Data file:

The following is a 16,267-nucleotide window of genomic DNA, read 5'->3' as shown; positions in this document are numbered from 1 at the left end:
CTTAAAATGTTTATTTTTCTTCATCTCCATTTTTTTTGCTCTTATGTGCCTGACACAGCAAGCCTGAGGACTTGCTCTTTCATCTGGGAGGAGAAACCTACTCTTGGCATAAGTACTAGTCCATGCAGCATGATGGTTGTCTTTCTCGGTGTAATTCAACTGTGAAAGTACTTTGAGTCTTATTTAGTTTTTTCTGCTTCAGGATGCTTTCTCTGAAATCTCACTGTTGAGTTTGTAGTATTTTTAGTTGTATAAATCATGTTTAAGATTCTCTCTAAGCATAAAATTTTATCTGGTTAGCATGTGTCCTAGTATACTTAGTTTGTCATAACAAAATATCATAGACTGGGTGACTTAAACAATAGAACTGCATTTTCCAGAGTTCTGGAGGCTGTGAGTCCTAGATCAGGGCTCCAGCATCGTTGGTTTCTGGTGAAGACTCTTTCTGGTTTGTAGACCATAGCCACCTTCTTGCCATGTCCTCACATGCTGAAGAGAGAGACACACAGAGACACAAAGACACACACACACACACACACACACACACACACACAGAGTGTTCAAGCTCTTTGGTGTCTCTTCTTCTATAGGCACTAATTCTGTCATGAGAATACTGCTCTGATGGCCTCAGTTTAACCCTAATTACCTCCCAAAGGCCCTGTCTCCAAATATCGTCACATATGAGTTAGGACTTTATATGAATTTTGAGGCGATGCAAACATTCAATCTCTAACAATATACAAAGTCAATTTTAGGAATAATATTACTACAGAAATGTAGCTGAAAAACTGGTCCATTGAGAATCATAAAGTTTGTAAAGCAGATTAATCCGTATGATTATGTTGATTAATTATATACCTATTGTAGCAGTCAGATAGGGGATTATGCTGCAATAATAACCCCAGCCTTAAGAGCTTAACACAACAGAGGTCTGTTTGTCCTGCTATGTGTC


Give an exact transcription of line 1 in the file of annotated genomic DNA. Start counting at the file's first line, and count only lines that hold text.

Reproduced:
The following is a 16,267-nucleotide window of genomic DNA, read 5'->3' as shown; positions in this document are numbered from 1 at the left end: